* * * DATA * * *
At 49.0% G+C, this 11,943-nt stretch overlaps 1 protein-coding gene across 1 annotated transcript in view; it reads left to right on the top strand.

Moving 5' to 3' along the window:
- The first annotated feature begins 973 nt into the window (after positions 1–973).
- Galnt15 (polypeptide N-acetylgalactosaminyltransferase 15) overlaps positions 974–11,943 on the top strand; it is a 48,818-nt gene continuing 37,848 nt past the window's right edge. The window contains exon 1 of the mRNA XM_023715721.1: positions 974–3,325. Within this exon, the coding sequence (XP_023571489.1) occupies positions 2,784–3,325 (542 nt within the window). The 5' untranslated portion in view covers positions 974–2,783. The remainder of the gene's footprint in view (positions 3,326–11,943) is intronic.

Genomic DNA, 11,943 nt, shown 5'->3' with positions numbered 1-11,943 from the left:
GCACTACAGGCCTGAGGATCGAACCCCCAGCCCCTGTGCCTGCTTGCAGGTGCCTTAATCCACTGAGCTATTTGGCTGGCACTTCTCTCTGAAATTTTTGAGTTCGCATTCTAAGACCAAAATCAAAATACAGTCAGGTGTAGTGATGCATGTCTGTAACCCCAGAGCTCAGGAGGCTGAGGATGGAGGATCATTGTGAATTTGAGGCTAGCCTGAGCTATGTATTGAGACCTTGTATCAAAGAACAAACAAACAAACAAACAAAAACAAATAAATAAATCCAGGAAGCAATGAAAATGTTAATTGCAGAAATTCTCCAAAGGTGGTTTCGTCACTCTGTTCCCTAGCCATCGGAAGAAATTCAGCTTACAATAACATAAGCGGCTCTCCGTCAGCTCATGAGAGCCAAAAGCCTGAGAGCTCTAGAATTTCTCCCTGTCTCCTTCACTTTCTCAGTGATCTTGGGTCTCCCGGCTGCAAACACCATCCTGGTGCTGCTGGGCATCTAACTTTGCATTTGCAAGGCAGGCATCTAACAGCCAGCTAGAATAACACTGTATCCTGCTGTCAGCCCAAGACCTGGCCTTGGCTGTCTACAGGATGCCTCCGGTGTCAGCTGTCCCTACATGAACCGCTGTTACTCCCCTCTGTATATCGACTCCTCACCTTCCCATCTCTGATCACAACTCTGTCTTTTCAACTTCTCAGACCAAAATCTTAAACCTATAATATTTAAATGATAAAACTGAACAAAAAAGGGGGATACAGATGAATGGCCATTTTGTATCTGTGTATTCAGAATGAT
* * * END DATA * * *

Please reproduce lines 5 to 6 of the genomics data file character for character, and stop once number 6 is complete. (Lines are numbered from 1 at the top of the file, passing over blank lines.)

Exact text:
Genomic DNA, 11,943 nt, shown 5'->3' with positions numbered 1-11,943 from the left:
GCACTACAGGCCTGAGGATCGAACCCCCAGCCCCTGTGCCTGCTTGCAGGTGCCTTAATCCACTGAGCTATTTGGCTGGCACTTCTCTCTGAAATTTTTGAGTTCGCATTCTAAGACCAAAATCAAAATACAGTCAGGTGTAGTGATGCATGTCTGTAACCCCAGAGCTCAGGAGGCTGAGGATGGAGGATCATTGTGAATTTGAGGCTAGCCTGAGCTATGTATTGAGACCTTGTATCAAAGAACAAACAAACAAACAAACAAAAACAAATAAATAAATCCAGGAAGCAATGAAAATGTTAATTGCAGAAATTCTCCAAAGGTGGTTTCGTCACTCTGTTCCCTAGCCATCGGAAGAAATTCAGCTTACAATAACATAAGCGGCTCTCCGTCAGCTCATGAGAGCCAAAAGCCTGAGAGCTCTAGAATTTCTCCCTGTCTCCTTCACTTTCTCAGTGATCTTGGGTCTCCCGGCTGCAAACACCATCCTGGTGCTGCTGGGCATCTAACTTTGCATTTGCAAGGCAGGCATCTAACAGCCAGCTAGAATAACACTGTATCCTGCTGTCAGCCCAAGACCTGGCCTTGGCTGTCTACAGGATGCCTCCGGTGTCAGCTGTCCCTACATGAACCGCTGTTACTCCCCTCTGTATATCGACTCCTCACCTTCCCATCTCTGATCACAACTCTGTCTTTTCAACTTCTCAGACCAAAATCTTAAACCTATAATATTTAAATGATAAAACTGAACAAAAAAGGGGGATACAGATGAATGGCCATTTTGTATCTGTGTATTCAGAATGAT